Stop shaming women for focusing on their careers and not their family
The gender wage gap is not a fairytale, as much as we might want it to be.
Some are still skeptical it exists — it’s 2018, after all, we live in a world where pronouns are an important role in your self-identification, why would women be treated any different from men?
In a perfect society, the gender gap doesn’t exist and women are able to walk into their job confidently, not having to worry about Bob’s awkward and inappropriate lunch chatter.
But we do not live in a perfect world; table corners are still pointy, your social security number still comes on an un-laminated piece of paper, and women are still marginalized, whether we like to admit it or not.
At my age, I’m starting to feel the real pressures of getting married and having children. It seems everyone I know has started on one or the other, focusing on their families and the life they’re building around them.
Yesterday I came across an article in The Federalist (so you know it’s trash) titled, “If women want a family, they need to prioritize marriage above their careers.”
The article writes that over the years, though women between the ages of 18 and 32 believe that marriage is one of the most important things on their list, more women are putting their careers first, and fewer men are wanting to get married, resulting in an imbalance of traditional gender roles and less marriages all around.
“Conversely, today’s young women are encouraged to prioritize a career. They’re groomed to value financial independence over marriage and motherhood. Ergo, women put all their eggs in one basket—the career basket—and assume the rest will take care of itself. Only it doesn’t.”
A career is a long, drawn out process… But so is a happy marriage.
Lately, I’ve also been seeing a lot of people settle down just because they feel like their time is limited, and that they need to find a husband – any husband – that would be a decent fit for their current or future children.
Obviously, this rarely lasts, with divorce still dominating America. How on earth do you expect a long-lasting, healthy marriage if you barely know the guy? And what example is that setting for your children?
The Guardian released a piece titled, “Why does America still have so few female doctors?” The article takes us on an in-depth examination of the gender disparities found in the medical field.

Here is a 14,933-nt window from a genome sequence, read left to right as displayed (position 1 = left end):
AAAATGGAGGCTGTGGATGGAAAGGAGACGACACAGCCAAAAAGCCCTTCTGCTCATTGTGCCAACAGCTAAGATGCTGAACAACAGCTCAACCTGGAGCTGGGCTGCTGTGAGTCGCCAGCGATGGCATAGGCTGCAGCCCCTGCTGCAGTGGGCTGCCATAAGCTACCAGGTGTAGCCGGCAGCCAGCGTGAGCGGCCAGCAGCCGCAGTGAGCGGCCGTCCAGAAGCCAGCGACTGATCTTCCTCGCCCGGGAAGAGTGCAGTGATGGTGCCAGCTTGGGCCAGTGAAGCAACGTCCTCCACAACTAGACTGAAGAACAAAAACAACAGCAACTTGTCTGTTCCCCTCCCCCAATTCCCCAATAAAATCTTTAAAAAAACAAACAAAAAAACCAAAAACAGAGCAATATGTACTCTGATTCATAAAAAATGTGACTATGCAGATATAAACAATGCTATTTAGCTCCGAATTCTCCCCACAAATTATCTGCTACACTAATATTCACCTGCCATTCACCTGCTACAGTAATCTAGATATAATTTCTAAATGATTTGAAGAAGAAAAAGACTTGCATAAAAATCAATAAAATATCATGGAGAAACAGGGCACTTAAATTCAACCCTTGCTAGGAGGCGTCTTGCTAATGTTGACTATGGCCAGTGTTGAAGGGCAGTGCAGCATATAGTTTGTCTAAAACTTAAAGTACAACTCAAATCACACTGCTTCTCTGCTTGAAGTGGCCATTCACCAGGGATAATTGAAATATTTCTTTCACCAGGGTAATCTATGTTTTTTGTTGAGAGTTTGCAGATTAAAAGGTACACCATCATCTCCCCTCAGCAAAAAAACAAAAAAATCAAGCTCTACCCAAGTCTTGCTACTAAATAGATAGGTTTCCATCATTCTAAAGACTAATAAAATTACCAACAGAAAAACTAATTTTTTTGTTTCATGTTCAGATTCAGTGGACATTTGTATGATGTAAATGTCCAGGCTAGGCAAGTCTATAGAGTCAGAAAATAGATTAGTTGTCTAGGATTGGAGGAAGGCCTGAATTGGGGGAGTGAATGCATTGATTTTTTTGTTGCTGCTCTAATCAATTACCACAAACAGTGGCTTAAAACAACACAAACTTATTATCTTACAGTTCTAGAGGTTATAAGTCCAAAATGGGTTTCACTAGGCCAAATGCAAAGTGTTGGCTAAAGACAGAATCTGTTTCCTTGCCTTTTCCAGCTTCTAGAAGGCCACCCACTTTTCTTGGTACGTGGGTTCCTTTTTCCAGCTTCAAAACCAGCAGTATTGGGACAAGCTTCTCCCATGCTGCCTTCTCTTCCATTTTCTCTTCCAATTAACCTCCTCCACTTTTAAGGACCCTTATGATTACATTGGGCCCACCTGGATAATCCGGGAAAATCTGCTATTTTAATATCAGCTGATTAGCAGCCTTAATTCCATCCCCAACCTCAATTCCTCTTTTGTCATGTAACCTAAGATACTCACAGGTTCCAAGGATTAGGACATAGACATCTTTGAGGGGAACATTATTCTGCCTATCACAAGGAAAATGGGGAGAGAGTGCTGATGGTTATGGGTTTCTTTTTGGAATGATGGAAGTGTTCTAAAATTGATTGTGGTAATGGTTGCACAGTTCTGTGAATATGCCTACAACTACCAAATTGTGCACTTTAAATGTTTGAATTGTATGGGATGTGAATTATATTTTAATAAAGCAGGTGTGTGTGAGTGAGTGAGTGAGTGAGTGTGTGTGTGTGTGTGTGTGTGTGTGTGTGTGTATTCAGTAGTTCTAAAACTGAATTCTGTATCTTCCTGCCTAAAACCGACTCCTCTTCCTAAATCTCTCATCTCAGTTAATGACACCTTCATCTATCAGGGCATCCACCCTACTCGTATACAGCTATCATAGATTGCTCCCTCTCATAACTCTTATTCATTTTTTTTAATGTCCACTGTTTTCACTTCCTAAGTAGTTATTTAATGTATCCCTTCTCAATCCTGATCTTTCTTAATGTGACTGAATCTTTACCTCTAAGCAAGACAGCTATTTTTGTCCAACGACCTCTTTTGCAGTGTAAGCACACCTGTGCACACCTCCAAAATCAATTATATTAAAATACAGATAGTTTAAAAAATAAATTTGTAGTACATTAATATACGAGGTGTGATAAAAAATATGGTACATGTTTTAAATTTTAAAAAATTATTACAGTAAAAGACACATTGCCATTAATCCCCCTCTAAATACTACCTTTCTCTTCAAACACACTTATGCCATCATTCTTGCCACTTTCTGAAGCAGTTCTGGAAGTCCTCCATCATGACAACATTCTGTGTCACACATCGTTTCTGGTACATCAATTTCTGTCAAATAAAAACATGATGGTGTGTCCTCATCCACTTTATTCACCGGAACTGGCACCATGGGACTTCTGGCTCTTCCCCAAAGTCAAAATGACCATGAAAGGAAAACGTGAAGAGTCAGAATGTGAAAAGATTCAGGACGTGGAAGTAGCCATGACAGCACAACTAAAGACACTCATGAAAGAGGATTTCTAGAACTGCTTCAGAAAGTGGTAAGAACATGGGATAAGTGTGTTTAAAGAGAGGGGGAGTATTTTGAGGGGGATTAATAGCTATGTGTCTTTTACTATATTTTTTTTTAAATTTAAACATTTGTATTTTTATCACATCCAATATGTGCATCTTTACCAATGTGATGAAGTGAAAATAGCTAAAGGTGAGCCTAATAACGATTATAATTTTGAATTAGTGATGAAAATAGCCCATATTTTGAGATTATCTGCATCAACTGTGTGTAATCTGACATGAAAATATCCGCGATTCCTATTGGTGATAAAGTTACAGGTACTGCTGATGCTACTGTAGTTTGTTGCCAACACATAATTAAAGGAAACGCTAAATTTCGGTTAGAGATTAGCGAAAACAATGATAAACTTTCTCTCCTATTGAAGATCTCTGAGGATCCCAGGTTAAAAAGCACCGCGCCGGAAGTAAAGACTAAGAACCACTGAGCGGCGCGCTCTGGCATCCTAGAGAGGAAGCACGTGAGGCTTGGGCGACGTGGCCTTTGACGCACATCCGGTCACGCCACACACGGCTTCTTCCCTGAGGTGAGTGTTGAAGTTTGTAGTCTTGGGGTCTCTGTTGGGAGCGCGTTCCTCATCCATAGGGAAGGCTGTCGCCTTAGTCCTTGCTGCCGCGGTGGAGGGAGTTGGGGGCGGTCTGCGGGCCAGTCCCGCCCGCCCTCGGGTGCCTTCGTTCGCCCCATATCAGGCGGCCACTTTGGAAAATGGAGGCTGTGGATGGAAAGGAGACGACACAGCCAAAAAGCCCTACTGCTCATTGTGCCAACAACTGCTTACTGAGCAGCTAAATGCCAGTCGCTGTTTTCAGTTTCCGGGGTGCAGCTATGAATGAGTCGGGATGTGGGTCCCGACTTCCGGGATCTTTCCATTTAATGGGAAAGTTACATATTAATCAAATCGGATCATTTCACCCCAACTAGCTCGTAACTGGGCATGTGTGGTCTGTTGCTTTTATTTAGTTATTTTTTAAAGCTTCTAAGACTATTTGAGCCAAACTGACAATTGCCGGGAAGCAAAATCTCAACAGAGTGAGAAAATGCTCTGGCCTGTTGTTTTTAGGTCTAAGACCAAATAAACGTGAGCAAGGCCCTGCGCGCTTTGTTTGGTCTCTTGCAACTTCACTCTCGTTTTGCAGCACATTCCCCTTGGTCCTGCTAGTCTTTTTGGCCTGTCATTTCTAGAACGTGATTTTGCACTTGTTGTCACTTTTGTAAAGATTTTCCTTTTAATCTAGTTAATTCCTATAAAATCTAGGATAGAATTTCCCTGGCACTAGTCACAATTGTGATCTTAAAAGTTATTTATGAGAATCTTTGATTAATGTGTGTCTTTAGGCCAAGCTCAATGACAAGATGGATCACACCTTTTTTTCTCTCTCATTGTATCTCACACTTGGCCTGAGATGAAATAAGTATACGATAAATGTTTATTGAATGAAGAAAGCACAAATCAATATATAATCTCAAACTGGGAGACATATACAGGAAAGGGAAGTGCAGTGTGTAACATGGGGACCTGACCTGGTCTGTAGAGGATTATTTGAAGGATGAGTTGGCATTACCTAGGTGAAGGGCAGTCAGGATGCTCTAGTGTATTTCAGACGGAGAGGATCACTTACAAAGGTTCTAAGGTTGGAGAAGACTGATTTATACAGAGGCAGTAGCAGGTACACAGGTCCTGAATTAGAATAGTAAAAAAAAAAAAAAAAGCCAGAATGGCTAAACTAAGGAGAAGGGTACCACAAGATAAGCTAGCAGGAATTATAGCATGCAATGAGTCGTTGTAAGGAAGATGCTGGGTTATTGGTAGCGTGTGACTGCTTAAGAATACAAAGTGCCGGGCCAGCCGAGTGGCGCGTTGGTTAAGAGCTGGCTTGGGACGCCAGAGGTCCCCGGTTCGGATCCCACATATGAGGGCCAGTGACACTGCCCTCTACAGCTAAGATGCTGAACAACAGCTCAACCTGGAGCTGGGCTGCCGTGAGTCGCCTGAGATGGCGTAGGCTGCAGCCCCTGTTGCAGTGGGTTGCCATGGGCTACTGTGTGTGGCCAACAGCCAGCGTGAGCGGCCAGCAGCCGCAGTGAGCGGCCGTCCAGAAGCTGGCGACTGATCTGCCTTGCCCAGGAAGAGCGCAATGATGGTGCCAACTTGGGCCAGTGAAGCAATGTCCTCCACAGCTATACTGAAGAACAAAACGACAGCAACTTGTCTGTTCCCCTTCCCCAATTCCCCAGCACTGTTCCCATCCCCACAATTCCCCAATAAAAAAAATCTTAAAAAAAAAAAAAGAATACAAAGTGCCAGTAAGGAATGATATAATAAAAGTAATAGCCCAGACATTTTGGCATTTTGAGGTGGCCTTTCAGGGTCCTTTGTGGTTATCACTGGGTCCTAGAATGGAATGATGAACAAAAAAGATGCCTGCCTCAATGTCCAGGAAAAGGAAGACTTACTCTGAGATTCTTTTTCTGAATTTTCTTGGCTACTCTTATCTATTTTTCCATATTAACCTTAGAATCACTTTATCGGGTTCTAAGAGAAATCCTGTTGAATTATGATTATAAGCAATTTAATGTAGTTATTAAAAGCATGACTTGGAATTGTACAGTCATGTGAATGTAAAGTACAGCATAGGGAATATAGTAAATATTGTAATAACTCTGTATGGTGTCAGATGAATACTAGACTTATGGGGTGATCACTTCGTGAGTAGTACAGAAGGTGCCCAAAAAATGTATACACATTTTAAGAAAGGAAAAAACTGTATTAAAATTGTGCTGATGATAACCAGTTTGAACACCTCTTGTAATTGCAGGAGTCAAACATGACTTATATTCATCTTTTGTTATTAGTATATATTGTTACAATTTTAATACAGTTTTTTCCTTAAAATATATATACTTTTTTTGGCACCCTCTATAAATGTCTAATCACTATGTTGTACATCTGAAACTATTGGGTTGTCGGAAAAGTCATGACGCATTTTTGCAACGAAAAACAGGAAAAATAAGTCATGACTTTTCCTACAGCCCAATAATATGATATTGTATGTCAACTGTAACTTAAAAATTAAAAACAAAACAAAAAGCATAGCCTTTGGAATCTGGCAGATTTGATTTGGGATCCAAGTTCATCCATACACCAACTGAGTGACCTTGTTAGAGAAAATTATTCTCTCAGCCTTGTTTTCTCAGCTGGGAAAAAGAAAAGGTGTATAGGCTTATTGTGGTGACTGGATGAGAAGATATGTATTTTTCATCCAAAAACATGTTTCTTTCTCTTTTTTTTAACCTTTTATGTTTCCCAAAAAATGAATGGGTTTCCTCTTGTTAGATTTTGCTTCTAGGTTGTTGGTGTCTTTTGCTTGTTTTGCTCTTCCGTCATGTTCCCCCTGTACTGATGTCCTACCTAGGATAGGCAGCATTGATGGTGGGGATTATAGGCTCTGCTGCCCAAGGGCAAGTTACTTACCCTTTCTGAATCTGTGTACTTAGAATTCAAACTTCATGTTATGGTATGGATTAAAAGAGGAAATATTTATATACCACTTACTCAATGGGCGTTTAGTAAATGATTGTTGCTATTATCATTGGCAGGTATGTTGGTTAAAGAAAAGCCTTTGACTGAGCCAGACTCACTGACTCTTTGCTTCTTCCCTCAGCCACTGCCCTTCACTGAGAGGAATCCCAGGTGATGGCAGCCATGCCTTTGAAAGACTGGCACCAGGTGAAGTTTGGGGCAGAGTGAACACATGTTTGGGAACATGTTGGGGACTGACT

Statistics say that “Since 1992, women have made up at least 40% of medical school students,” with a 50% peak in 2017 alone.
The article talks about other statistics; how a mere 15% of department chairs are women, only 30% received tenured positions, and how 41% felt offended at some point in their careers simply for being women, while only 6% of men have experienced the same trials.
We also follow the stories of two different female doctor experiences. One was the author’s friend, who was in the process of completing her residency with her male partner.
Nervous over the process, she turned to her Dean for advice, and was met with:
“I’m sure it will all work out. After all, in 20 years your boyfriend will be running his department and someone has to take care of your kids.”
Another experience was cited by a gynecologist who constantly faced discrimination for being a woman in her field of work (ironic right?), resulting in her leaving work. She shares that the men who were working with her were making much more money than her; when the issue was raised, she was told that they “had families to support and she didn’t.”
These narratives are found in so many different professional fields. Though women officially make up a larger number of law students, males are still occupying the seats of Congress; female psychologists outnumber men, yet are getting paid less and taking on more debt; and female college graduates as a whole are likely to land a lower-paying job compared to male graduates. On top of this, men in female dominated industries are making more money than women.
What’s the problem here? What does the gap entail exactly; is it a fear that women have other commitments with being mothers and caretakers, or is it a belief that wouldn’t be able to commit to something long term? Or the traditional male/female dynamic that we’re used to that continues to stand in our way? And what’s the take-away when it comes to careers and marriages?
The take-away is that you are entitled to lead the happiest, healthiest, and most wholesome life that you want to. If that includes working on your career until your late 30’s or 40’s before settling down, then do it.
If that means that settling down simply isn’t the life for you, so be it. If prioritizing your relationship and marriage seems to be the most important vision in your future, then that’s what you should be focused on. Different strokes for different folks.
As for women in the workforce, it’s sad that we’re dealing with this in 2018, but it’s a reality we should remain cognizant of.
Together, we can work towards the change that we need, one step at a time. Movements like #MeToo and #TimesUp show how far we’ve come, and I don’t foresee that ending anytime soon, just strengthening our bonds to a more equal future.